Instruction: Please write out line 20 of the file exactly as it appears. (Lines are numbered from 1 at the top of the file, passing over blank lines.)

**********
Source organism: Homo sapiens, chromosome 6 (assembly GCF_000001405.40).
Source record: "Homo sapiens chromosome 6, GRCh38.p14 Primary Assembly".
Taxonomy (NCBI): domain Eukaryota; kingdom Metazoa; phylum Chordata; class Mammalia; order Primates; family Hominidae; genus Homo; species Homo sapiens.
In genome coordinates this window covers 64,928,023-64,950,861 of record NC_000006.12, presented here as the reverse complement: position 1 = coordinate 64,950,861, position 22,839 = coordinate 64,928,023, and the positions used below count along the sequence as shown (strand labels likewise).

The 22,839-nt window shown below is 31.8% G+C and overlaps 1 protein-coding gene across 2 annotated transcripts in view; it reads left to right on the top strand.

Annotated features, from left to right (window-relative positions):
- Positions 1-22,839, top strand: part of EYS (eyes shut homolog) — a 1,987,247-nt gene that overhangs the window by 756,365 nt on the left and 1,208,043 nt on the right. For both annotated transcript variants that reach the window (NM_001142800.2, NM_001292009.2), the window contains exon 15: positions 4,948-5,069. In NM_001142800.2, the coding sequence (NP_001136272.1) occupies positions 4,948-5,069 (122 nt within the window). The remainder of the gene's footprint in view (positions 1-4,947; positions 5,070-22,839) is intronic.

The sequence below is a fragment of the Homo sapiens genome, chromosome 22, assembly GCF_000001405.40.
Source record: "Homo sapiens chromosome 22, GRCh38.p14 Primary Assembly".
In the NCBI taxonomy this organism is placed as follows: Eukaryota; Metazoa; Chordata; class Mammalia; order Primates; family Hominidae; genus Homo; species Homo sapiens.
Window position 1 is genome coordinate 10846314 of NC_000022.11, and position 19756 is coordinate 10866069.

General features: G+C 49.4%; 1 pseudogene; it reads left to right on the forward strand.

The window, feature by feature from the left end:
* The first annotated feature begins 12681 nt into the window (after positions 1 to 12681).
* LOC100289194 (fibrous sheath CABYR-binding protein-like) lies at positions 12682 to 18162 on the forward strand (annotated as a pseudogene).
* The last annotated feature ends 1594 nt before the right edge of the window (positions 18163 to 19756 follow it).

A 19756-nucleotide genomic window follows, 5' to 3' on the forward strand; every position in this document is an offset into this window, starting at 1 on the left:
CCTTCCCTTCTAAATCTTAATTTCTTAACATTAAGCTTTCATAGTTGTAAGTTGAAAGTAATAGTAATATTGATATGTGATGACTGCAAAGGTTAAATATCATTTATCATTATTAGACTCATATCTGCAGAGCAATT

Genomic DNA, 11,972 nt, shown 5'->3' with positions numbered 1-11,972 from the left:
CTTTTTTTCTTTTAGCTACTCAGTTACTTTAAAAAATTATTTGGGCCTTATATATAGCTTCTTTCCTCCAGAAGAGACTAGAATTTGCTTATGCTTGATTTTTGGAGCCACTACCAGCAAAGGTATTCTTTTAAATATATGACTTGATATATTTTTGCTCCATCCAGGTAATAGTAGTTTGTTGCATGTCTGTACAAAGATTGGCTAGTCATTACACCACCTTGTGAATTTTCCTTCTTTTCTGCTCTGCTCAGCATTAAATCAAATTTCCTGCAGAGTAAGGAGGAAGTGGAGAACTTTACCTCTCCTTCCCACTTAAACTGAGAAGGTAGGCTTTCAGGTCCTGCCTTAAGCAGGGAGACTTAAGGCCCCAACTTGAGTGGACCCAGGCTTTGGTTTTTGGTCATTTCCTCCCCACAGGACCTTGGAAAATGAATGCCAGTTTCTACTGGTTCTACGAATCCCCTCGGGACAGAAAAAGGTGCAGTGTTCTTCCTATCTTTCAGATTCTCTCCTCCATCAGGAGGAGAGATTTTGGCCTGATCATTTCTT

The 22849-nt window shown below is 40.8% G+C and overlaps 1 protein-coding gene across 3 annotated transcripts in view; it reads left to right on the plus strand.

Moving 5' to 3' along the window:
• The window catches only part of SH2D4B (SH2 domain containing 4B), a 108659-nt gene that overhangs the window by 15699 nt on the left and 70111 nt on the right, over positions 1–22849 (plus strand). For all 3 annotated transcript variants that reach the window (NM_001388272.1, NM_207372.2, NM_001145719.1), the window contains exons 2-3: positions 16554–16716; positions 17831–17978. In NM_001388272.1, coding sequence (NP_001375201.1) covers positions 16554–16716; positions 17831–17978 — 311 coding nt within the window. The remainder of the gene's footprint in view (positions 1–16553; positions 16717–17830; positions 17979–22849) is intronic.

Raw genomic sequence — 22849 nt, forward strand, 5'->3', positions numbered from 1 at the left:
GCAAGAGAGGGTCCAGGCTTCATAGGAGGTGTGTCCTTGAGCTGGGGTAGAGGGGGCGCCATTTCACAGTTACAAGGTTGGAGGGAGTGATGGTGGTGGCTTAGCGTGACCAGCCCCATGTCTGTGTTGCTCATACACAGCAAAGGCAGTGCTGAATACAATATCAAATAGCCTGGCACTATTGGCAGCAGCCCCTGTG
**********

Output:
CTTTTTTTCTTTTAGCTACTCAGTTACTTTAAAAAATTATTTGGGCCTTATATATAGCTTCTTTCCTCCAGAAGAGACTAGAATTTGCTTATGCTTGATTTTTGGAGCCACTACCAGCAAAGGTATTCTTTTAAATATATGACTTGATATATTTTTGCTCCATCCAGGTAATAGTAGTTTGTTGCATGTCTGTACAAAGATTGGCTAGTCATTACACCACCTTGTGAATTTTCCTTCTTTTCTGCTCTGCTCAGCATTAAATCAAATTTCCTGCAGAGTAAGGAGGAAGTGGAGAACTTTACCTCTCCTTCCCACTTAAACTGAGAAGGTAGGCTTTCAGGTCCTGCCTTAAGCAGGGAGACTTAAGGCCCCAACTTGAGTGGACCCAGGCTTTGGTTTTTGGTCATTTCCTCCCCACAGGACCTTGGAAAATGAATGCCAGTTTCTACTGGTTCTACGAATCCCCTCGGGACAGAAAAAGGTGCAGTGTTCTTCCTATCTTTCAGATTCTCTCCTCCATCAGGAGGAGAGATTTTGGCCTGATCATTTCTT